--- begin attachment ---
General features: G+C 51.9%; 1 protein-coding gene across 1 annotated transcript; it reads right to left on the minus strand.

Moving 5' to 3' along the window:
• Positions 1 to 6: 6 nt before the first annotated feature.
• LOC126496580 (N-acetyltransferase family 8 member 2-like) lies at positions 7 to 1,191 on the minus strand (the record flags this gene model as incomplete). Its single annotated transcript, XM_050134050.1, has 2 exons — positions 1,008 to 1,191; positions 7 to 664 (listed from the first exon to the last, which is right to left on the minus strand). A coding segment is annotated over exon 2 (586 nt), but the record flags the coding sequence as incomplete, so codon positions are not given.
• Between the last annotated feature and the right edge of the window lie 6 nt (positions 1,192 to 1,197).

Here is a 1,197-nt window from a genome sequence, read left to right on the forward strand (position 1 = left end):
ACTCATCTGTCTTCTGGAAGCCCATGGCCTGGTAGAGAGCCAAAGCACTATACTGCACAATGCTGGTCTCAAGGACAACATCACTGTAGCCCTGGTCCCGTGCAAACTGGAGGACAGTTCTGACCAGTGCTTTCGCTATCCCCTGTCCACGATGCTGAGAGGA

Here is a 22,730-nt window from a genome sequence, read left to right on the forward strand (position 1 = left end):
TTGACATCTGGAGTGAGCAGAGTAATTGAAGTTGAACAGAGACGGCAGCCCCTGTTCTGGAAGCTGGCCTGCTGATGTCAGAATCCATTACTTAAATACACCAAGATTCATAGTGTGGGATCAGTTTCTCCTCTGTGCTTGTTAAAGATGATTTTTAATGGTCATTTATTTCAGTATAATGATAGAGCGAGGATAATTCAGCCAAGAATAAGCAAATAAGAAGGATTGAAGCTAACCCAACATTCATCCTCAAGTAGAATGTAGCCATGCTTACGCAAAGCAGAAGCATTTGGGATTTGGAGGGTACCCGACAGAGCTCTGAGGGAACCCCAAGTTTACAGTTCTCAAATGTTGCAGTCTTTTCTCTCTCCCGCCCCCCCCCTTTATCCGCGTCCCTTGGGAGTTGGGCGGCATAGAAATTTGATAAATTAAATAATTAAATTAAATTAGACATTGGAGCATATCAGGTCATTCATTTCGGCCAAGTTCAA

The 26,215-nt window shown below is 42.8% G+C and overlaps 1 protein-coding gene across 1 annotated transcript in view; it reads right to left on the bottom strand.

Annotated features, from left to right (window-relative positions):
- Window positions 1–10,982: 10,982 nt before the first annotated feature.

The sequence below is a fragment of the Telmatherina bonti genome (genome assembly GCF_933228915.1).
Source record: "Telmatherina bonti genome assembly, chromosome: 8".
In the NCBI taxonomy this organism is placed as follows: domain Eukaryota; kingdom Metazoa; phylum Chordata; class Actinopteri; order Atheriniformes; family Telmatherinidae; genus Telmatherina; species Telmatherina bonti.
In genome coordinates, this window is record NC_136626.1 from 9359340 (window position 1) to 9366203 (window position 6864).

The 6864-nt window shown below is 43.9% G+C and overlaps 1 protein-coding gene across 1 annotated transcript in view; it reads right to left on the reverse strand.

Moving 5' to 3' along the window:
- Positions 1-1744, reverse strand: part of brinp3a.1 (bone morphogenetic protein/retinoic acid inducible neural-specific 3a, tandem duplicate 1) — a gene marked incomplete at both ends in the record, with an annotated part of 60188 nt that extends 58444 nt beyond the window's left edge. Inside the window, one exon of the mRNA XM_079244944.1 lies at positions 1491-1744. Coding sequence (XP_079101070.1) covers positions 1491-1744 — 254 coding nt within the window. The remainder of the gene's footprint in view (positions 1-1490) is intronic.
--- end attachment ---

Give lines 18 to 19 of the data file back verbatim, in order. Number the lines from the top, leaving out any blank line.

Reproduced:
Moving 5' to 3' along the window:
- Positions 1-1744, reverse strand: part of brinp3a.1 (bone morphogenetic protein/retinoic acid inducible neural-specific 3a, tandem duplicate 1) — a gene marked incomplete at both ends in the record, with an annotated part of 60188 nt that extends 58444 nt beyond the window's left edge. Inside the window, one exon of the mRNA XM_079244944.1 lies at positions 1491-1744. Coding sequence (XP_079101070.1) covers positions 1491-1744 — 254 coding nt within the window. The remainder of the gene's footprint in view (positions 1-1490) is intronic.